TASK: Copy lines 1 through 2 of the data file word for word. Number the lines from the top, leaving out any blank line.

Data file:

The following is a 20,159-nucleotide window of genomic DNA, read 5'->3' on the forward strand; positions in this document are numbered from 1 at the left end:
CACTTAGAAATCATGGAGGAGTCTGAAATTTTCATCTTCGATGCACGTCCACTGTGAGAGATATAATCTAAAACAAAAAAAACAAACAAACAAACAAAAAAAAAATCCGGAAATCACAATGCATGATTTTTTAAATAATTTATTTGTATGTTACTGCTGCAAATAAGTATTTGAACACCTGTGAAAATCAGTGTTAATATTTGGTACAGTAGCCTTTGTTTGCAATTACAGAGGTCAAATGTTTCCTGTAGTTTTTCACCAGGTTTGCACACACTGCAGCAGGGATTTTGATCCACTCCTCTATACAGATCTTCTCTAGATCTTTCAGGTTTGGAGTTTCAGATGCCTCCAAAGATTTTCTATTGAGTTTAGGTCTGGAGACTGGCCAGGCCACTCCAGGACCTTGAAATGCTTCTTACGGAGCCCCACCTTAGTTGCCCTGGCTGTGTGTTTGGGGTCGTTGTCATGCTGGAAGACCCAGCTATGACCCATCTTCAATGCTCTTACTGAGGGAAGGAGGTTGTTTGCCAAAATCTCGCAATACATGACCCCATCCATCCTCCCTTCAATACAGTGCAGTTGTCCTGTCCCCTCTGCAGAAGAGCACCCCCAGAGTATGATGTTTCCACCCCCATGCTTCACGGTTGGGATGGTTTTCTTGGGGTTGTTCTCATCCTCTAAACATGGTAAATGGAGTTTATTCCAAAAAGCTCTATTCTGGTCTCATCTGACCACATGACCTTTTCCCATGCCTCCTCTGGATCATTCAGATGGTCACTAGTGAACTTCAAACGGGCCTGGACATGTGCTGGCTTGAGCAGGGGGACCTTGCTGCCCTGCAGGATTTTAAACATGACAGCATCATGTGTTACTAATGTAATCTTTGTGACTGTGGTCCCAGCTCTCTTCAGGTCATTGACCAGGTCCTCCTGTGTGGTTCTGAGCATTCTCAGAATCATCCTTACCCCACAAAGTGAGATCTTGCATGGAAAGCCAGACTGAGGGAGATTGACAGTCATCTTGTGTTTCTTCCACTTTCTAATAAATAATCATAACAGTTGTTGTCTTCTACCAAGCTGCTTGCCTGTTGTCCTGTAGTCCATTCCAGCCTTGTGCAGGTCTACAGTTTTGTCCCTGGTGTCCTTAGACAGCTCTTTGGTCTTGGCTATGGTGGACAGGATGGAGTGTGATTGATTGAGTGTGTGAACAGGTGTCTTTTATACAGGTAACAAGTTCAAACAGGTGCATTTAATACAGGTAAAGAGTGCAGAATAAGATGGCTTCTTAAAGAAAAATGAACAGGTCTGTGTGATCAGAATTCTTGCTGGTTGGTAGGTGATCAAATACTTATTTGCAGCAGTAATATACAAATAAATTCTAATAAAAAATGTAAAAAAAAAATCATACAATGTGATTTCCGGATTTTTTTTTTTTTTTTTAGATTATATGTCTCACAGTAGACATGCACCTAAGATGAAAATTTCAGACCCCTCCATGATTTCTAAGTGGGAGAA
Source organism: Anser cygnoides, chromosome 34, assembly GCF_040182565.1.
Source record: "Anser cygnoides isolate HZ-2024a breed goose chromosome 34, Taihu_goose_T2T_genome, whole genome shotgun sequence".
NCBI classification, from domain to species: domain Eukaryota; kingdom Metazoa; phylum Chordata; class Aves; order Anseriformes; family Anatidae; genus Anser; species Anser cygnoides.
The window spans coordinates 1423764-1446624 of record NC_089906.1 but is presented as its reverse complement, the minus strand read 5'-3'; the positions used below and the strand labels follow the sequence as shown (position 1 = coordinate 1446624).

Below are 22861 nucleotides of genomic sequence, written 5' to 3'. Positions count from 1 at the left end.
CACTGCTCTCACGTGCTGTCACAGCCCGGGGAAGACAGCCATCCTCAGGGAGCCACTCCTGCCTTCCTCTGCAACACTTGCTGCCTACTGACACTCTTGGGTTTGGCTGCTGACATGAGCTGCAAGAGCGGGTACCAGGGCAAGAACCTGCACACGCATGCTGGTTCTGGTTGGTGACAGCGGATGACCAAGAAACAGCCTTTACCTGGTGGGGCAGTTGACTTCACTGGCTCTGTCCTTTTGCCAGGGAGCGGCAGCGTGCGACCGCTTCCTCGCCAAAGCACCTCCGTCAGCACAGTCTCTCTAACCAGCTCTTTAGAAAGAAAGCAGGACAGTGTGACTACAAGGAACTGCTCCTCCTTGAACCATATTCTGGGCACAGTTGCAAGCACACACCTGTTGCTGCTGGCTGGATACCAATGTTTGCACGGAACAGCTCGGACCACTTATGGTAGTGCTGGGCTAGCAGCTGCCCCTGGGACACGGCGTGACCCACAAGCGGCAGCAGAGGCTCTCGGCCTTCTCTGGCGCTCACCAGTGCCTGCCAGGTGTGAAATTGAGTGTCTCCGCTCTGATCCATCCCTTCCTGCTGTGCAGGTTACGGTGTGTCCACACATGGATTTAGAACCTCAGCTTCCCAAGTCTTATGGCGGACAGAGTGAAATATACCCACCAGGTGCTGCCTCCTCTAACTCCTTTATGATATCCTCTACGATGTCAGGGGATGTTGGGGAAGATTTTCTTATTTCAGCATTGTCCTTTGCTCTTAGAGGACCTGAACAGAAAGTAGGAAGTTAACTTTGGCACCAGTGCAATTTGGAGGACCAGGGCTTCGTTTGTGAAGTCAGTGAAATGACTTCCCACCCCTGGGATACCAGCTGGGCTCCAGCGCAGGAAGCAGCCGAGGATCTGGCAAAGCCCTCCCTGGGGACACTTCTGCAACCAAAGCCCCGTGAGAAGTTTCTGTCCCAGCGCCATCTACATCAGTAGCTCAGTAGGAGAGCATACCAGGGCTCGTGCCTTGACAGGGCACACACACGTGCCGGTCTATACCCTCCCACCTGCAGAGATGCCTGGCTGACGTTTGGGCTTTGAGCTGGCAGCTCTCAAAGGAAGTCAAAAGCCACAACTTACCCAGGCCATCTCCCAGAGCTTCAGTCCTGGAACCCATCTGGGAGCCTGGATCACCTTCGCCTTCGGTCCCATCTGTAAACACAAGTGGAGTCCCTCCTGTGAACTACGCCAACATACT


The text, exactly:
The following is a 20,159-nucleotide window of genomic DNA, read 5'->3' on the forward strand; positions in this document are numbered from 1 at the left end:
CACTTAGAAATCATGGAGGAGTCTGAAATTTTCATCTTCGATGCACGTCCACTGTGAGAGATATAATCTAAAACAAAAAAAACAAACAAACAAACAAAAAAAAAATCCGGAAATCACAATGCATGATTTTTTAAATAATTTATTTGTATGTTACTGCTGCAAATAAGTATTTGAACACCTGTGAAAATCAGTGTTAATATTTGGTACAGTAGCCTTTGTTTGCAATTACAGAGGTCAAATGTTTCCTGTAGTTTTTCACCAGGTTTGCACACACTGCAGCAGGGATTTTGATCCACTCCTCTATACAGATCTTCTCTAGATCTTTCAGGTTTGGAGTTTCAGATGCCTCCAAAGATTTTCTATTGAGTTTAGGTCTGGAGACTGGCCAGGCCACTCCAGGACCTTGAAATGCTTCTTACGGAGCCCCACCTTAGTTGCCCTGGCTGTGTGTTTGGGGTCGTTGTCATGCTGGAAGACCCAGCTATGACCCATCTTCAATGCTCTTACTGAGGGAAGGAGGTTGTTTGCCAAAATCTCGCAATACATGACCCCATCCATCCTCCCTTCAATACAGTGCAGTTGTCCTGTCCCCTCTGCAGAAGAGCACCCCCAGAGTATGATGTTTCCACCCCCATGCTTCACGGTTGGGATGGTTTTCTTGGGGTTGTTCTCATCCTCTAAACATGGTAAATGGAGTTTATTCCAAAAAGCTCTATTCTGGTCTCATCTGACCACATGACCTTTTCCCATGCCTCCTCTGGATCATTCAGATGGTCACTAGTGAACTTCAAACGGGCCTGGACATGTGCTGGCTTGAGCAGGGGGACCTTGCTGCCCTGCAGGATTTTAAACATGACAGCATCATGTGTTACTAATGTAATCTTTGTGACTGTGGTCCCAGCTCTCTTCAGGTCATTGACCAGGTCCTCCTGTGTGGTTCTGAGCATTCTCAGAATCATCCTTACCCCACAAAGTGAGATCTTGCATGGAAAGCCAGACTGAGGGAGATTGACAGTCATCTTGTGTTTCTTCCACTTTCTAATAAATAATCATAACAGTTGTTGTCTTCTACCAAGCTGCTTGCCTGTTGTCCTGTAGTCCATTCCAGCCTTGTGCAGGTCTACAGTTTTGTCCCTGGTGTCCTTAGACAGCTCTTTGGTCTTGGCTATGGTGGACAGGATGGAGTGTGATTGATTGAGTGTGTGAACAGGTGTCTTTTATACAGGTAACAAGTTCAAACAGGTGCATTTAATACAGGTAAAGAGTGCAGAATAAGATGGCTTCTTAAAGAAAAATGAACAGGTCTGTGTGATCAGAATTCTTGCTGGTTGGTAGGTGATCAAATACTTATTTGCAGCAGTAATATACAAATAAATTCTAATAAAAAATGTAAAAAAAAAATCATACAATGTGATTTCCGGATTTTTTTTTTTTTTTTTAGATTATATGTCTCACAGTAGACATGCACCTAAGATGAAAATTTCAGACCCCTCCATGATTTCTAAGTGGGAGAA